Here's a look at some of the chatter around the NHL as we countdown to the 2011 NHL Trade Deadline.
COLUMBUS BLUE JACKETS
Despite a loss to scorching hot San Jose last night, the Columbus Blue Jackets
remain on the fringe of the postseason chase with 57 points -- good for 12th place in the West and six back of eighth-place Calgary. The big question for the Blue Jackets is what direction to go in the next couple of weeks.
Do the Jackets try to add and make a push for the 8th spot, or do they try to sell and get ready for next year?
"The players decide if the team is good enough," Columbus GM Scott Howson told Michael Arace of the Columbus Dispatch. "Right now, we're showing signs of climbing back in. If we can do a deal that makes sense for the team, we're going to do it."
One of the problems for Columbus is the lack of postseason trips in its brief franchise history. The Blue Jackets have only been to the NHL's spring dance once, and like a couple of their expansion brethern (Nashville and Atlanta) have not advanced to the second round. Getting more fans back to Nationwide Arena is critical, and this is the tough decision teams like this have had to make -- does a playoff appearance do more to help the franchise in that area or would trying to rebuild some more to be a contender in future years?
"The team, as constructed, is neither the 14-6 team of the autumn or the 6-14-4 team of the dark holiday season nor the 6-3-2 team of midwinter," Arace writes. "It is a team which, this morning, is three games over .500 and below the playoff bar. It is not good enough."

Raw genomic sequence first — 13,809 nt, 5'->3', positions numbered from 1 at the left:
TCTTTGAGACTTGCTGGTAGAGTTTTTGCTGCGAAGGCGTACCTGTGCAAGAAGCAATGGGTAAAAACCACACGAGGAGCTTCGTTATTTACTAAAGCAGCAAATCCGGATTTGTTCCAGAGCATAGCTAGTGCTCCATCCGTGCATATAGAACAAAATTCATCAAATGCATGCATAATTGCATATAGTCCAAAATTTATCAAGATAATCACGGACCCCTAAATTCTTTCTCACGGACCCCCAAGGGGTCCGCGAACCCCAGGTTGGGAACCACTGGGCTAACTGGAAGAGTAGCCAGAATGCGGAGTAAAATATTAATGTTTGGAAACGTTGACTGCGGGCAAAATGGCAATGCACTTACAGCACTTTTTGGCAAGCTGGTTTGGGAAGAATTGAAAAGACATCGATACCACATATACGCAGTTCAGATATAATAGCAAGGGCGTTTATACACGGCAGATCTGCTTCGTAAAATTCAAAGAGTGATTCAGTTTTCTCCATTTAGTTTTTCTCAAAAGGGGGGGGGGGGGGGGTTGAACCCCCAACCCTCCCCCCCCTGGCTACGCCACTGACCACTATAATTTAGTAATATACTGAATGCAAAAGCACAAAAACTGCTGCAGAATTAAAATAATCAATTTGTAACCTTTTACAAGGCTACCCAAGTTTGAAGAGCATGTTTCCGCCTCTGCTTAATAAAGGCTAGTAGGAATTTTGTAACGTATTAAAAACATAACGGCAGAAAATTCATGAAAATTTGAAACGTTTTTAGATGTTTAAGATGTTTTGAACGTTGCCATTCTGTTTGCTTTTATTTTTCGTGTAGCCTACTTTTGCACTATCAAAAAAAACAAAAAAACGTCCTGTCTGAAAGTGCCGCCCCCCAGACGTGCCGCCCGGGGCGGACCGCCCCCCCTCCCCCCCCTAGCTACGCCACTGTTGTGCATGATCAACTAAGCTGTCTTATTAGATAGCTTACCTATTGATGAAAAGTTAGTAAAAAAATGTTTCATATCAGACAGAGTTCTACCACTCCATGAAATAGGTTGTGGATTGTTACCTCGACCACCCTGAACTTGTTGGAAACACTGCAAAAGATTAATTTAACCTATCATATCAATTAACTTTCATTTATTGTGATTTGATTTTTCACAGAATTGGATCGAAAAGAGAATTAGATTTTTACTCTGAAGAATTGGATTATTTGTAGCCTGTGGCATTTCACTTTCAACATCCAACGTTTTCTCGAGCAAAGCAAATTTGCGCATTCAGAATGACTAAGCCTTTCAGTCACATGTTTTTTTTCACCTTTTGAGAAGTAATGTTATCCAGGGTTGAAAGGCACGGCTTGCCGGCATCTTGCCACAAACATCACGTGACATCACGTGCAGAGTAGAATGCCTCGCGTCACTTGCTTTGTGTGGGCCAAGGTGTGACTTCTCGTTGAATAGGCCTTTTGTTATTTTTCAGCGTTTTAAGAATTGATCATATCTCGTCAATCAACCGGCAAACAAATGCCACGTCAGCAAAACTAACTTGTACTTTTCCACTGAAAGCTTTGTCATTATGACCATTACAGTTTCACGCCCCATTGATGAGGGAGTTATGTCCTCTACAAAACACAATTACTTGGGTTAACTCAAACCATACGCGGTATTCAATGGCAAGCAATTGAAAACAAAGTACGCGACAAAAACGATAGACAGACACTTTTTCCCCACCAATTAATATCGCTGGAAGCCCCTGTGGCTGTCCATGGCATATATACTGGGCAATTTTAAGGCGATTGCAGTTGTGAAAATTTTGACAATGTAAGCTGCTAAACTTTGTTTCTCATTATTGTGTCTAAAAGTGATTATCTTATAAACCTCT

Should the Blue Jackets decide to sell, Howson has several interesting assets. Pending UFAs defenseman Jan Hejda
and goalie Mathieu Garon
could draw interest if Howson doesn't want to drasticly alter the makeup of his roster for next season.
There are 14 teams in the West that still fancy themselves as a playoff contender, but the Edmonton Oilers
are the one club that is clearly not. Still, Edmonton GM Steve Tambellini told the Edmonton Journal this deadline already has a different feel than last year's when he dealt Denis Grebeshkov
, Lubomir Visnovsky
and Steve Staios
"This year there’s not the pressure to move players in order to make room. We have enough room for our young players," Tambellini said to the Journal. "But I'm approaching this as I have other deadlines — where I am wide open to listening to ideas of how other teams can help make us a better team now, and maybe importantly, in the future."
is the team's top pending UFA, and could be one of those depth defenseman that about half the League goes looking for around this time of year. There continues to be lots of speculation about Dustin Penner
and Ales Hemsky
, who both have one year left on their contracts.
Tambellini didn't have much to say about his pair of potentially coveted forwards, but it sounds like he is open to a variety of different options with trade proposals between now and the end of the month.